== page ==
John has memories of his University days other than about people: the wonderful, traditional Westerlands venue meant a lot.   He says:

“Westerlands for me was an oasis, a green place to escape to.  It was a world full of “heroes”,  like,Gordon Pirie, Derek Ibbotson, ,Graham Everett, Lachie Stewart ….  it was an island of tranquillity and peace separate from the grime and bustle of Glasgow’s west end where I was studying medicine. The ground for Westerlands was apparently purchased with money supplied by Andrew Carnegie and others.  When it was sold to build a housing scheme in 1997,  there was a celebration held at the clubhouse to mark the closure and we were encouraged to drink the ” free bar” dry that night I still have a piece of the red cinder track which Calum Laing dug up and gave to me.   Westerlands was a “hub” for athletes of all types and abilities, the showers were communal, outside you could lap the large green field with anyone who was there.  I ran with Pirie and Ibbotson who would both turn up at Westerlands whenever they were in Glasgow.  This was a democratic place.it was not just “runners”, also pole vaulters like David Stevenson, shotputters like Doug Edmunds, tennis players like Frances McLennan, javelin throwers like Fraser Riach. Field hockey players, shinty wild men, and of course the groundkeepers.   We were a happy lot. Every time I drive or walk by Westerlands I feel very sad for the sterility of what has replaced the former training Valhalla, but I can still see and hear the echoes of the many boys and girls who found great solace in such a special place. “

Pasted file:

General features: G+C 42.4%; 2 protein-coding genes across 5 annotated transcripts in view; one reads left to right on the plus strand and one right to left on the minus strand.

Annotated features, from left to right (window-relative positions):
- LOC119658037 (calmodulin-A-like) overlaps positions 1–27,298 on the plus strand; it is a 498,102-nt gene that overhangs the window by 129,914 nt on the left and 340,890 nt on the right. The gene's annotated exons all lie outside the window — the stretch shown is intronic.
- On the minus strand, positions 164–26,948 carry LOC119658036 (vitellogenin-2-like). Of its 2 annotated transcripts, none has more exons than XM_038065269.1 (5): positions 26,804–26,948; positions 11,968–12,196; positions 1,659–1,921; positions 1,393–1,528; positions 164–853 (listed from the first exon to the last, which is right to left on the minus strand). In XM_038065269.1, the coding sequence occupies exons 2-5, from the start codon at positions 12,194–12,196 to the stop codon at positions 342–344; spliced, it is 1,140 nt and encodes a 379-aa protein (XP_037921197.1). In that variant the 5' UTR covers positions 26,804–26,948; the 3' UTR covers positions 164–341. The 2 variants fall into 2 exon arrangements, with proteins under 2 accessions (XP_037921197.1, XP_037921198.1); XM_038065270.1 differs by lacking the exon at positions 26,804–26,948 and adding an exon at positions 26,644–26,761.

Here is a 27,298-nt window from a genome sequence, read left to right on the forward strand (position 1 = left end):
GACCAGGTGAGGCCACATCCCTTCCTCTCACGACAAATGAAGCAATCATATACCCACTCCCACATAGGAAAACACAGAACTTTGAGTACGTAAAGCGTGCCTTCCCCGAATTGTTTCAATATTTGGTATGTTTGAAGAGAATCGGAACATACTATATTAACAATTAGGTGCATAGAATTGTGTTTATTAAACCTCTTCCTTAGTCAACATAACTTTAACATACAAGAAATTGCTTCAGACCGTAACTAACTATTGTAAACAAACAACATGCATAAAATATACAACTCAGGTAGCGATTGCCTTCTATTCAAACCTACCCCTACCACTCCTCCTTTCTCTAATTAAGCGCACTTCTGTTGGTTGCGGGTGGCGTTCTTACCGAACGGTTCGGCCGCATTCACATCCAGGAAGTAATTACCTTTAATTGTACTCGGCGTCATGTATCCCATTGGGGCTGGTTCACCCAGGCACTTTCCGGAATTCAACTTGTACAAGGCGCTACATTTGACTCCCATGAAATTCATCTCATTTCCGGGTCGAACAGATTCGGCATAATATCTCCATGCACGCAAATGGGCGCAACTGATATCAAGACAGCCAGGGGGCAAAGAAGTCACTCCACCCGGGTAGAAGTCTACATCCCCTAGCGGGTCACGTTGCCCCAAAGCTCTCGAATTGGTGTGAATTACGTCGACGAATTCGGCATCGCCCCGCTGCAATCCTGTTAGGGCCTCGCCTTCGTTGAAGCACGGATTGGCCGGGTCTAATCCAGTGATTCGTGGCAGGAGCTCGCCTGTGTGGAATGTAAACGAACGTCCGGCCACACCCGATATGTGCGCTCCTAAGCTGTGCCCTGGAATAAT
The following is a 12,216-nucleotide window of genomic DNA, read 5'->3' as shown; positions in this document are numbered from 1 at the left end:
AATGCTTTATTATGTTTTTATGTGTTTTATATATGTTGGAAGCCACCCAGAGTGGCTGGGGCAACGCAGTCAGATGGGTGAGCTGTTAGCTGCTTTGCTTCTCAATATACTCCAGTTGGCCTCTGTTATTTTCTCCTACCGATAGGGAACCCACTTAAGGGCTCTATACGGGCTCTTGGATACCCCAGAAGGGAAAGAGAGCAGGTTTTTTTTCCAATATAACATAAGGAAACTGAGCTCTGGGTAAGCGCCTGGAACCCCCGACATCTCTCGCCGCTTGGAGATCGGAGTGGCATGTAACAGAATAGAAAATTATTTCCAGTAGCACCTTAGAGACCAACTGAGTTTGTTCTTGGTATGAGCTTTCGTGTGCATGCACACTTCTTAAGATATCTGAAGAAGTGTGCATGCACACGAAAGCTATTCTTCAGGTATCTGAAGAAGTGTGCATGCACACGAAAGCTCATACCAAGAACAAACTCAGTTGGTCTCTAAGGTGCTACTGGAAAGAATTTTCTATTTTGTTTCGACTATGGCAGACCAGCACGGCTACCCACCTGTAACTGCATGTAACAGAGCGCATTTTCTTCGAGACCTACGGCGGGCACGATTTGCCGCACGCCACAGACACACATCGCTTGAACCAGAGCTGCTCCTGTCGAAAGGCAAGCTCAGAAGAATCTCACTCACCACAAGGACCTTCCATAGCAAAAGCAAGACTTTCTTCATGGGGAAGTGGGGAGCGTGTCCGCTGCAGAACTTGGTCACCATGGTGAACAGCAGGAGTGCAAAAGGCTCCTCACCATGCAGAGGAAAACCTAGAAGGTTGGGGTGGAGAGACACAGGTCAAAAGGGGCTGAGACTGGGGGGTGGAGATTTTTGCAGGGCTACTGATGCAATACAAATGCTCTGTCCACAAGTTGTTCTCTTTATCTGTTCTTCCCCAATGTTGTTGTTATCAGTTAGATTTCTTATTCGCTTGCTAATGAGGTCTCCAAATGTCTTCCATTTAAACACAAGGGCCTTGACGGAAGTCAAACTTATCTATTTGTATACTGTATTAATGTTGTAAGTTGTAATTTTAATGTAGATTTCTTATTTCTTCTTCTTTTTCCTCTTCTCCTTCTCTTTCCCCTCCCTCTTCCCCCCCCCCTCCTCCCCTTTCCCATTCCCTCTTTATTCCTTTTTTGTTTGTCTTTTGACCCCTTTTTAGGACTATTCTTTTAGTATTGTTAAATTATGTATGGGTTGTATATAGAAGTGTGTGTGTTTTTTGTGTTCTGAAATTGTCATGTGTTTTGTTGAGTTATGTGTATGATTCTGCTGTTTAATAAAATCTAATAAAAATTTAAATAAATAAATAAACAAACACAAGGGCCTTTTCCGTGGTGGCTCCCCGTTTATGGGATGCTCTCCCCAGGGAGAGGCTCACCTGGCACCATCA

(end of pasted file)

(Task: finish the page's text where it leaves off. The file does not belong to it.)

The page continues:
John has been good enough to reply to our request for information with this account of his career.

University team mates: Cameron Shepherd to Dougie Gifford